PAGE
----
Moncrieff: 72-83; Clark: 51-59
by Dennis Abrams
“However skillfully jealousy is concealed by him who suffers from it, it is very soon detected by him who suffers from it…” The casual remark that reveals the falsehood, later remembered. Questioning our memory. Jealousy is “regarded by the person who its object as a challenge which justifies deception. Moreover, in our endeavour to learn something, it is we who have taken the initiative in lying and deceit.” Who can be trusted? After Andree’s departure, Albertine “would come back to myroom, she had undressed, and was wearing one of the crepe de Chine dressing gowns or Japanese kimonos which I had asked Mme de Guermantes to describe to me, and for some of which supplementary details had been furnished me by Mme Swann…” Black shoes with brilliants “which Francoise indignantly called clogs…” A fine gold ring. Albertine’s interest in fashion, attributable to the obstacle (poverty) that had previously kept her from it. Albertine is becoming a woman of fashion, and “had become extremely intelligent,” to which she thanks Marcel “You have opened up a world of ideas to me which I never suspected, and whatever I may have become I owe entirely to you.” Do either Albertine or Andree have a real feeling for Marcel? To know someone is to immobilise them…”I should have to cease to love you in order to fix your image…” Changing facets of personality. A time will come, when indifference arrives, that we can assign sharply defined characters. Jupien’s niece’s changing perceptions of Morel and Charlus. Reading and music interrupted by kisses. The simplicity of Marcel and Albertine’s relations: “the very emptiness of her life gave Albertine a sort of eagerness to comply with the few demands I made onher.” Behind the current Albertine there is still the “girl whom I had seen the first time at Balbec, beneath her flat cap, with her insistent laughing eyes, a stranger still, slender as a silhouette projected against the waves.” Albertine’s gang. The intervening years and the successive images which Albertine had been for me…”
This section was so nearly unbearably sad, with such longing for…
1. Is there anything sadder than: “The very emptiness of her life gave Albertine a sort of eagerness to comply with the few demands I made on her.”
“She was so effectively caged that on certain evenings I did not even ask her to leave her room for mine, she whom at one time all the world pursued, whom I had found it so hard to overtake as she sped past on her bicycle, whom the lift-boy himself was unable to bring back to me, leaving me with little hope of her coming, although I sat up waiting for her all night.”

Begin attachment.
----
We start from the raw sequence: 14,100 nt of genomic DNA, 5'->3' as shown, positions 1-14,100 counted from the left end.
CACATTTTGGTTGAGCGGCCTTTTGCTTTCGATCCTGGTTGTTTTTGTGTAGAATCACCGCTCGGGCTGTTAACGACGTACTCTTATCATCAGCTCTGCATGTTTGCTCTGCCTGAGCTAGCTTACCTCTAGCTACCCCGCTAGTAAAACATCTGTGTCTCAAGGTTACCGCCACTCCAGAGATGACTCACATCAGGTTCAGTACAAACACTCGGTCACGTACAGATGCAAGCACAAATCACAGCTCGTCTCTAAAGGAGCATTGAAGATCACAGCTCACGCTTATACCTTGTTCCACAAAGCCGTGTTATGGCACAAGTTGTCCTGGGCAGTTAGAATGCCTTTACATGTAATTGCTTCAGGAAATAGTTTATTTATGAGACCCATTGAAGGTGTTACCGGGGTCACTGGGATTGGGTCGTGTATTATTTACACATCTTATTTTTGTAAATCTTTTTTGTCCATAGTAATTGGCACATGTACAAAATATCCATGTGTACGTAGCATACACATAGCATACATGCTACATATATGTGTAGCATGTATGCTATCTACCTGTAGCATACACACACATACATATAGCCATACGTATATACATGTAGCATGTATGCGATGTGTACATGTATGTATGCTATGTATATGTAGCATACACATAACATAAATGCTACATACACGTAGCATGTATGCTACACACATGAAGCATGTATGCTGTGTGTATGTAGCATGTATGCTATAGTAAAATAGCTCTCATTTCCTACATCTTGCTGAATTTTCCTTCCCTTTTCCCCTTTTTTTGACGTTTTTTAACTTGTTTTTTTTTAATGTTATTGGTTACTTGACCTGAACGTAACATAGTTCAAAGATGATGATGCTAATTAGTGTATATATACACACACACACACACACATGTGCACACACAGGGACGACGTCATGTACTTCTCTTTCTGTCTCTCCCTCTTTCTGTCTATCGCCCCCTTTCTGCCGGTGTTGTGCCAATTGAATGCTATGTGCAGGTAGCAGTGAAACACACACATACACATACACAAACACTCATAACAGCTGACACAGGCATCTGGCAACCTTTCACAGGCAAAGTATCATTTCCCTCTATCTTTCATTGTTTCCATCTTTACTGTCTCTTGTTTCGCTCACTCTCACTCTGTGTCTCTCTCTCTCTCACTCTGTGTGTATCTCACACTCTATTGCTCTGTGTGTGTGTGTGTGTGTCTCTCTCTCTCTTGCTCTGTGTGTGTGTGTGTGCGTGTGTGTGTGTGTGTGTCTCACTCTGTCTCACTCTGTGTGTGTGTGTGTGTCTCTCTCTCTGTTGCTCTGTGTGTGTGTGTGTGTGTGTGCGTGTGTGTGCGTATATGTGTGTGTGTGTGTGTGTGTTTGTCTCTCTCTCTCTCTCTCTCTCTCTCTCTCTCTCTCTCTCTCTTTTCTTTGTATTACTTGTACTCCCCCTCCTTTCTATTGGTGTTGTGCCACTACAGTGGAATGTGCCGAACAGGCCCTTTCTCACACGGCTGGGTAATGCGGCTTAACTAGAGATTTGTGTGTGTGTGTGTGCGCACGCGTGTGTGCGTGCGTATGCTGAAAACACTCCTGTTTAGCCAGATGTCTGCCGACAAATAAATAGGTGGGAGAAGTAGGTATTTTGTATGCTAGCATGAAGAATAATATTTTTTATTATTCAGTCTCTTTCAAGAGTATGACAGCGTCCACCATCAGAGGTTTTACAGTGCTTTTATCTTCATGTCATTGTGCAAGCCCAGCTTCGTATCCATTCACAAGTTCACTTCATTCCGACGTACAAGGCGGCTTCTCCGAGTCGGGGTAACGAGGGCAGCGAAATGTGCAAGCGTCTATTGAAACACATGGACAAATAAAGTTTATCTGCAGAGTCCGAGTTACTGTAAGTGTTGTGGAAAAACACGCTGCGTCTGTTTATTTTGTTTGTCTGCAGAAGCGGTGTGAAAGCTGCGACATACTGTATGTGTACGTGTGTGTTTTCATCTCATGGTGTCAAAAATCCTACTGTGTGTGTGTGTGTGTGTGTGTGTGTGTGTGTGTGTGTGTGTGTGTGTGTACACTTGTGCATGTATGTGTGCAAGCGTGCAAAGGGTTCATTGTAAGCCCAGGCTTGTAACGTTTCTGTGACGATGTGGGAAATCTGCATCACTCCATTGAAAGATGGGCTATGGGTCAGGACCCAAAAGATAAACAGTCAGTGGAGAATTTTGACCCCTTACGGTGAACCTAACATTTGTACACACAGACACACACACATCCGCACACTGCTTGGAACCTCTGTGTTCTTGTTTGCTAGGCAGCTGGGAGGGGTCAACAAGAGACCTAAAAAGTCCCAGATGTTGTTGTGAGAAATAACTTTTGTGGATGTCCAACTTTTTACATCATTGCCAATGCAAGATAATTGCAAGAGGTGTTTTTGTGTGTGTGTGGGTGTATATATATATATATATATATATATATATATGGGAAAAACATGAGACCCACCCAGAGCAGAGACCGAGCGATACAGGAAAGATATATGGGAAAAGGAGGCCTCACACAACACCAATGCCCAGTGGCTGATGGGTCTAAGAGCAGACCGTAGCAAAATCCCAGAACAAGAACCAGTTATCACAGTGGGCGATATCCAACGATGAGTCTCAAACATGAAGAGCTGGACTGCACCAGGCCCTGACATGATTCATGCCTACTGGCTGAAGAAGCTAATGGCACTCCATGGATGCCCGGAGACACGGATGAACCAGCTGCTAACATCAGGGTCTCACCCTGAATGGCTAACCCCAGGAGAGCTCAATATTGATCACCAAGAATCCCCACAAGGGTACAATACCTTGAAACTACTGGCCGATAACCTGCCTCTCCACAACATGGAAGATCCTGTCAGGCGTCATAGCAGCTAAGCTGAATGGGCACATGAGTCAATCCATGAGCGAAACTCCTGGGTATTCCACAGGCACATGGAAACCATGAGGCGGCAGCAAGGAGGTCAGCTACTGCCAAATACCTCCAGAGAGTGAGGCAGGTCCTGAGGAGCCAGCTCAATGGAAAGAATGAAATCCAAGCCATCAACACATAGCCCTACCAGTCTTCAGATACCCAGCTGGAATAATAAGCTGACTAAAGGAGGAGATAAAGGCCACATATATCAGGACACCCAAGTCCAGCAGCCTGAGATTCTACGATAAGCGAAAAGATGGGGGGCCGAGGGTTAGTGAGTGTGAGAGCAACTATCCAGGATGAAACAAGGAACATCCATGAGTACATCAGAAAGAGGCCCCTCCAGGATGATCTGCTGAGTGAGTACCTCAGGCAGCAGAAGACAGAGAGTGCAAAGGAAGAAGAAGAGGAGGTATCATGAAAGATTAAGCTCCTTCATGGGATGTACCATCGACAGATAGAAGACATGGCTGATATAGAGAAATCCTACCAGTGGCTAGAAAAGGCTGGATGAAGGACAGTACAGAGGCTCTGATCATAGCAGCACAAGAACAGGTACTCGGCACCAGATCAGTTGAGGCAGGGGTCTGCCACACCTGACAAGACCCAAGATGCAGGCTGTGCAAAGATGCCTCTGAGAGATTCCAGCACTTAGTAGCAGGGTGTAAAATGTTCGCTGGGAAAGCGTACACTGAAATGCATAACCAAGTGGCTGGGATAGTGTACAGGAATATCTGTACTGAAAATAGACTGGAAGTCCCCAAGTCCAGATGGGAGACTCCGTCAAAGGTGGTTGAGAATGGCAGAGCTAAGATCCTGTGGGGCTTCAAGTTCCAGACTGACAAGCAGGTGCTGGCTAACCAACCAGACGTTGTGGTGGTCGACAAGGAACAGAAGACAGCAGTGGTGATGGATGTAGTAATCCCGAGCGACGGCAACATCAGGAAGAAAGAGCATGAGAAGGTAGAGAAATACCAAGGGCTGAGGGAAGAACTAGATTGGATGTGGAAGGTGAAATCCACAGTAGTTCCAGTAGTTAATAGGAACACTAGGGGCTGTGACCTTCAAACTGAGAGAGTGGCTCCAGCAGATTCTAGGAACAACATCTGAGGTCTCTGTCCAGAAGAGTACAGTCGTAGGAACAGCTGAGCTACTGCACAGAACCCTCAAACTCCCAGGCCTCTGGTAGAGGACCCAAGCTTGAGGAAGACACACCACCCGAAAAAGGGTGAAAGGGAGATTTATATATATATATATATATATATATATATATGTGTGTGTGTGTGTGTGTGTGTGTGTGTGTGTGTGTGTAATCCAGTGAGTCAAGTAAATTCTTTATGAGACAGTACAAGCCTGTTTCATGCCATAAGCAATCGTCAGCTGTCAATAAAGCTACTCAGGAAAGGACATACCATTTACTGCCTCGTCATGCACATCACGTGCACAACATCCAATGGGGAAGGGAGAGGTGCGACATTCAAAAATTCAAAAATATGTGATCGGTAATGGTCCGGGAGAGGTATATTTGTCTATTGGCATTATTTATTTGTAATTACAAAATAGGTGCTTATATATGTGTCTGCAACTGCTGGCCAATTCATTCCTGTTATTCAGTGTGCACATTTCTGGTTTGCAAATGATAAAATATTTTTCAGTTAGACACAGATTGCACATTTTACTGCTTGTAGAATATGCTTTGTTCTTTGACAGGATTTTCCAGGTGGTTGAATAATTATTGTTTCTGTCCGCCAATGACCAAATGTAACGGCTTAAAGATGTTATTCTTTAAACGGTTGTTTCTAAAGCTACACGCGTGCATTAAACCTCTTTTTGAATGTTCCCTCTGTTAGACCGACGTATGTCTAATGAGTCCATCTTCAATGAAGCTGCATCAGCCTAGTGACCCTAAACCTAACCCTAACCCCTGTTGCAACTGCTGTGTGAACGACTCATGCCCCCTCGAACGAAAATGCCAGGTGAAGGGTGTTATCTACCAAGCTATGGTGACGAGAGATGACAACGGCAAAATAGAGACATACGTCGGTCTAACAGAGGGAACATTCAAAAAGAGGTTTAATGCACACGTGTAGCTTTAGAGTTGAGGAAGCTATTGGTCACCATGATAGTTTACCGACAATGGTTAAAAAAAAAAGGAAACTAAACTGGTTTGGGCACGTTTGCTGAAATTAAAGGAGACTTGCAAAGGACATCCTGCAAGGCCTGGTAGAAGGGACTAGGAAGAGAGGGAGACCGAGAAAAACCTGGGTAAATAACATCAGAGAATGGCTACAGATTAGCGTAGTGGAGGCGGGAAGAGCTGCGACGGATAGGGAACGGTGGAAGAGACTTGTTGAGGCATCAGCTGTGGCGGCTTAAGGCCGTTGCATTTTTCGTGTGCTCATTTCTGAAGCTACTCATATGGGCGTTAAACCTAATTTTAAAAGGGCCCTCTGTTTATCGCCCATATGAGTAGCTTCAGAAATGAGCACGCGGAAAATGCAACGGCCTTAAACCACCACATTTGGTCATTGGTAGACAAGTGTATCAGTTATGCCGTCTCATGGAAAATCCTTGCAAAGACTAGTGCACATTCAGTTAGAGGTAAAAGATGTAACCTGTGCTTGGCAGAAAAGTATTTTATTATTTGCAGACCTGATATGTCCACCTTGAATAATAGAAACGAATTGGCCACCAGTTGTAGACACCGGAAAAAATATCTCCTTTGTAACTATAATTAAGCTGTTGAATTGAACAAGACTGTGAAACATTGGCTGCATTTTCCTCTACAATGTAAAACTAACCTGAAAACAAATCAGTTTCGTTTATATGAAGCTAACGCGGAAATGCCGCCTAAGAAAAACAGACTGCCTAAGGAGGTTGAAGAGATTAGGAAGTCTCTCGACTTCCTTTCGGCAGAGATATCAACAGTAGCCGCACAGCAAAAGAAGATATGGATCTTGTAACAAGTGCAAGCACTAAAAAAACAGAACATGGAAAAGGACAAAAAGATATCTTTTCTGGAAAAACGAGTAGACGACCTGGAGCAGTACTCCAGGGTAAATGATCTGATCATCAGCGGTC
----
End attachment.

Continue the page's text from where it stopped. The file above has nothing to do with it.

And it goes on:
I’m going to assume because of the tone and awareness that this is the Narrator looking back, not Marcel as it occurs.
2. As is this:
“In Albertine’s friends at the time of my second visit, whom I knew so well, whose good and bad qualities were so clearly engraved on their features, how could I recapture those fresh, mysterious strangers who once could not thrust open the doors of their chalets with a screech over the sand or brush past the quivering tamarisks without making my heart beat? Their huge eyes had sunk into their faces since then, doubtless because they had ceased to be children, but also because those ravishing strangers, those actresses of that first romantic year, about whom I had gone ceaselessly in quest of information, no longer held any mystery for me.”
“Each time, a girl so little resembles what she was the time before (shattering, as soon as we catch sight of her, the memory that we had retained of her and the desire that we had proposed to gratify), that the stability of nature which we ascribe to her is purely fictitious and a convention of speech.”
4. And finally:
“I do not say that a day will not come when, even to these luminous girls, we shall assign sharply defined characters, but that will be because they will have ceased to interest us, because their entry upon the scene will no longer be, for our heart, the apparition which it expected to be different and which, each time, leaves it overwhelmed by fresh incarnations. Their immobility will come from our indifference to them, which will deliver them up to the judgment of our intelligence.”
I have nothing else to add tonight. The above excerpts, I think, say it all for now.
Moncrieff: “Moreover, it was not only the sea at the close of day that existed for me in Albertine…” through “As quickly as she had earlier fallen asleep, she had awoken.” Pages 83-91; Kindle locations 1108-15/1204-11
Clark: “Not only was it the sea at twilight that lived for me in Albertine…” through “She had fallen asleep in an instant; now she woke up just as quickly.” Pages 59-64; Kindle locations 1444-50/1530-37